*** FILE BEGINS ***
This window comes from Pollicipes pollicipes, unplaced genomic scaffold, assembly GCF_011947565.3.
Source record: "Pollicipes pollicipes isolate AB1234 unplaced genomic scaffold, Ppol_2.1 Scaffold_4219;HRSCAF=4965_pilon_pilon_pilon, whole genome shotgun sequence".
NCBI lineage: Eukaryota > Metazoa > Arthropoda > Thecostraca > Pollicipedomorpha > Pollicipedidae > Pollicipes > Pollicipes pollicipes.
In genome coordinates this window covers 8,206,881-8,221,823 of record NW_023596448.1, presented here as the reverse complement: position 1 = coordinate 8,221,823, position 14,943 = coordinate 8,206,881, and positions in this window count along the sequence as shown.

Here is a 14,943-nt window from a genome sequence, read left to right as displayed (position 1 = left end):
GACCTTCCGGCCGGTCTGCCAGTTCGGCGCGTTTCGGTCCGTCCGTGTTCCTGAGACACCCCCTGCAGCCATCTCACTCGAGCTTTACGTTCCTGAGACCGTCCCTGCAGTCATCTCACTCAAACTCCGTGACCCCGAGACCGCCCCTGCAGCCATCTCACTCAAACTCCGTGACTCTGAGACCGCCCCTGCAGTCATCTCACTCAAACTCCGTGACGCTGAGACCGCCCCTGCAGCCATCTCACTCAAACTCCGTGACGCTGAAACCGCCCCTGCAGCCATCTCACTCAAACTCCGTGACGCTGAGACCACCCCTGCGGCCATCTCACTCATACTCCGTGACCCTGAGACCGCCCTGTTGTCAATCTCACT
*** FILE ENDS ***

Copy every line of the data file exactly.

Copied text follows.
This window comes from Pollicipes pollicipes, unplaced genomic scaffold, assembly GCF_011947565.3.
Source record: "Pollicipes pollicipes isolate AB1234 unplaced genomic scaffold, Ppol_2.1 Scaffold_4219;HRSCAF=4965_pilon_pilon_pilon, whole genome shotgun sequence".
NCBI lineage: Eukaryota > Metazoa > Arthropoda > Thecostraca > Pollicipedomorpha > Pollicipedidae > Pollicipes > Pollicipes pollicipes.
In genome coordinates this window covers 8,206,881-8,221,823 of record NW_023596448.1, presented here as the reverse complement: position 1 = coordinate 8,221,823, position 14,943 = coordinate 8,206,881, and positions in this window count along the sequence as shown.

Here is a 14,943-nt window from a genome sequence, read left to right as displayed (position 1 = left end):
GACCTTCCGGCCGGTCTGCCAGTTCGGCGCGTTTCGGTCCGTCCGTGTTCCTGAGACACCCCCTGCAGCCATCTCACTCGAGCTTTACGTTCCTGAGACCGTCCCTGCAGTCATCTCACTCAAACTCCGTGACCCCGAGACCGCCCCTGCAGCCATCTCACTCAAACTCCGTGACTCTGAGACCGCCCCTGCAGTCATCTCACTCAAACTCCGTGACGCTGAGACCGCCCCTGCAGCCATCTCACTCAAACTCCGTGACGCTGAAACCGCCCCTGCAGCCATCTCACTCAAACTCCGTGACGCTGAGACCACCCCTGCGGCCATCTCACTCATACTCCGTGACCCTGAGACCGCCCTGTTGTCAATCTCACT